Re: Where to begin?
Or you could just get an independent scale/printer with its own network attachment. You can still connect your PC to it over the network, but you don't need to waste energy powering your PC to use it.
There are already PC-independent solutions; don't invent half-dependent solutions and pretend they're better.
So instead of having a IP with attached peripherals which gets its IP address via DHCP, you would instead prefer the novice PC user to self-install a switch, install and configure two rather expensive pieces of network-enabled equipment with static IP addresses, download and install the drivers and the application software, configure the application software with the static IP addresses, etc. -- and now you have three devices on your network to monitor instead of just one AND you have an application installed on your workstation that isn't part of the company standard.
-- or --
you would prefer a stand-alone proprietary solution, and have IT tasked with auditing and keeping this one-off piece of non-standard equipment on their network up to date, secure, and operational.
-- or --
I don't know about your environment, but I would be seriously investigating the third option before discounting it.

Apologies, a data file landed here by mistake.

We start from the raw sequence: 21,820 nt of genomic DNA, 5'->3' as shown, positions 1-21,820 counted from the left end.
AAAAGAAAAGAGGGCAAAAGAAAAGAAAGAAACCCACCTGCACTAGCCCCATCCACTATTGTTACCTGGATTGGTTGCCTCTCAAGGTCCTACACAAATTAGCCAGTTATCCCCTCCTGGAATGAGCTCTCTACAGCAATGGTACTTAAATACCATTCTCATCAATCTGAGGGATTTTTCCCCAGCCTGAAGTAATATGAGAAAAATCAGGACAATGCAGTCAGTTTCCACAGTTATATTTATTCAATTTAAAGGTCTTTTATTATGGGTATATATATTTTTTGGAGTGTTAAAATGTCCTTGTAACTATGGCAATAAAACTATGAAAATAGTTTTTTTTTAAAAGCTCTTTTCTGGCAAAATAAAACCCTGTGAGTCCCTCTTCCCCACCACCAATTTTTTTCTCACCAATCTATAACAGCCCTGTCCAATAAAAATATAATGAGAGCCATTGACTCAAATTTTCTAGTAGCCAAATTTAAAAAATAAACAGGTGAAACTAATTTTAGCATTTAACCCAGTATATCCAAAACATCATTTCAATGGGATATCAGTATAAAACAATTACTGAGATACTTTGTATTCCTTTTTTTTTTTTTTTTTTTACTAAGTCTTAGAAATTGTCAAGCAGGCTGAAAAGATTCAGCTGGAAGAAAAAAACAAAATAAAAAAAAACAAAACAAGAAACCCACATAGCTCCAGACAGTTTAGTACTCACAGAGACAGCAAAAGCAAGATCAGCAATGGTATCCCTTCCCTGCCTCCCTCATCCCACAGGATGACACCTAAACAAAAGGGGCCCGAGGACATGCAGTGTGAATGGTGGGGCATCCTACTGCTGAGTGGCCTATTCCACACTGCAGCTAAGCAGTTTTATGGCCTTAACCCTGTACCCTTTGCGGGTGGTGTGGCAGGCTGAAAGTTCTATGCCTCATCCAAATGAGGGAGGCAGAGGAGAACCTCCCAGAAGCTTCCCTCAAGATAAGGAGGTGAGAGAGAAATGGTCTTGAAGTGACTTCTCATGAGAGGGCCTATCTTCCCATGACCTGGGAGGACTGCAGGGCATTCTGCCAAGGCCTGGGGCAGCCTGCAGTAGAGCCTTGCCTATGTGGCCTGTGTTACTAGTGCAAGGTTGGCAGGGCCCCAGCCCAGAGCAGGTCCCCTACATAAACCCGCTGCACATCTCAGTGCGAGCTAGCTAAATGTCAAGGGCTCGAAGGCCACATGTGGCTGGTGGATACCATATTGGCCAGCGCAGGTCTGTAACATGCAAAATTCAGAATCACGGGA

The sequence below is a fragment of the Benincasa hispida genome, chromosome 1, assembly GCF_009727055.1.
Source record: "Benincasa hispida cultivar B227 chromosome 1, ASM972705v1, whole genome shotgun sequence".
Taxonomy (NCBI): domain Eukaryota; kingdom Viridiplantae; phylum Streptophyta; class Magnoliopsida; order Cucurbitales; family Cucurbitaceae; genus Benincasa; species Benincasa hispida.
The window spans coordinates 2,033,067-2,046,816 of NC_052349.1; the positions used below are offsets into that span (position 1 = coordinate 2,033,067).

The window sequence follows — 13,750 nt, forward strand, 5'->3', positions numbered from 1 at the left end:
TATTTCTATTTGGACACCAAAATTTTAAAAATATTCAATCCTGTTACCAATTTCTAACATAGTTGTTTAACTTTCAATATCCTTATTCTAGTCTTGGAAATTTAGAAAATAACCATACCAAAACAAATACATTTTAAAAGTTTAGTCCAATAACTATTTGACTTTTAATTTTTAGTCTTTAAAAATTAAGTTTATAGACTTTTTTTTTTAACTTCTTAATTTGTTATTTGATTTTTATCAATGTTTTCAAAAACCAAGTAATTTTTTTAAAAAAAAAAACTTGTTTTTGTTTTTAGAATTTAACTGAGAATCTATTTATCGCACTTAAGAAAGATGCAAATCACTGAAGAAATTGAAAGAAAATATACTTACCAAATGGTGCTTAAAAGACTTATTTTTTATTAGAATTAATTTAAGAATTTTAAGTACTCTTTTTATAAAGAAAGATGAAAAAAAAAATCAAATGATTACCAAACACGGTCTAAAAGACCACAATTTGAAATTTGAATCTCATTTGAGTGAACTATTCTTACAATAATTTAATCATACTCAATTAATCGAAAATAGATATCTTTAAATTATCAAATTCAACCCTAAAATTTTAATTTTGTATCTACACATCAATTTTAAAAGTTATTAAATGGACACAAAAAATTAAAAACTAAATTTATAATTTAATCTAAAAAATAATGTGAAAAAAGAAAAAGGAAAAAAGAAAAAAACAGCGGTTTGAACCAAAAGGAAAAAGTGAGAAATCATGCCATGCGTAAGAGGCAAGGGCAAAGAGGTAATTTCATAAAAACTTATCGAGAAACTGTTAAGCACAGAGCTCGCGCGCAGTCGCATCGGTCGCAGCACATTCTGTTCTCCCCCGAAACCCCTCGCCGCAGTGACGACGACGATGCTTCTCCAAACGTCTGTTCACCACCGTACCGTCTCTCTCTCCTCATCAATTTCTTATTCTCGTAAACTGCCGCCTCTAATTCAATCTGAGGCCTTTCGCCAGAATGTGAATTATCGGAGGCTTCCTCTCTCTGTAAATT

Shadow seems to think this is about drivers and such. It isn't. It is about the ability to use web-based applications in place of native code APPLICATIONS. Think Google Docs vs Word.exe, not video card drivers. Right now any web-based application that needs that kind of functionality has to use security abominations like Flash or Java, or the vendor write some sort of custom protocol driver which will usually only work with some subset of available hardware to accomplish the task. All this API does is create a standard where a manufacturer can "web-enable" their devices and expose a subset securely to a third-party web application that uses the same API.
Nobody is saying that it is the best technology for every business solution. This is a technology that addresses an existing security hole in an existing niche market, and is extensible to new device classes. It defines a standard that allows for vendor interoperability, reducing lock-in to proprietary architectures. It allows software vendors to have a single, cross-platform application that truly runs the same on Mac, Windows, and Linux out of a single code-base because actual execution takes place on the server and not on the workstation.
The API is in its early stages, with a draft spec only two months old. It may or may not flourish, but is IS better than the existing methods, or at least aspires to be.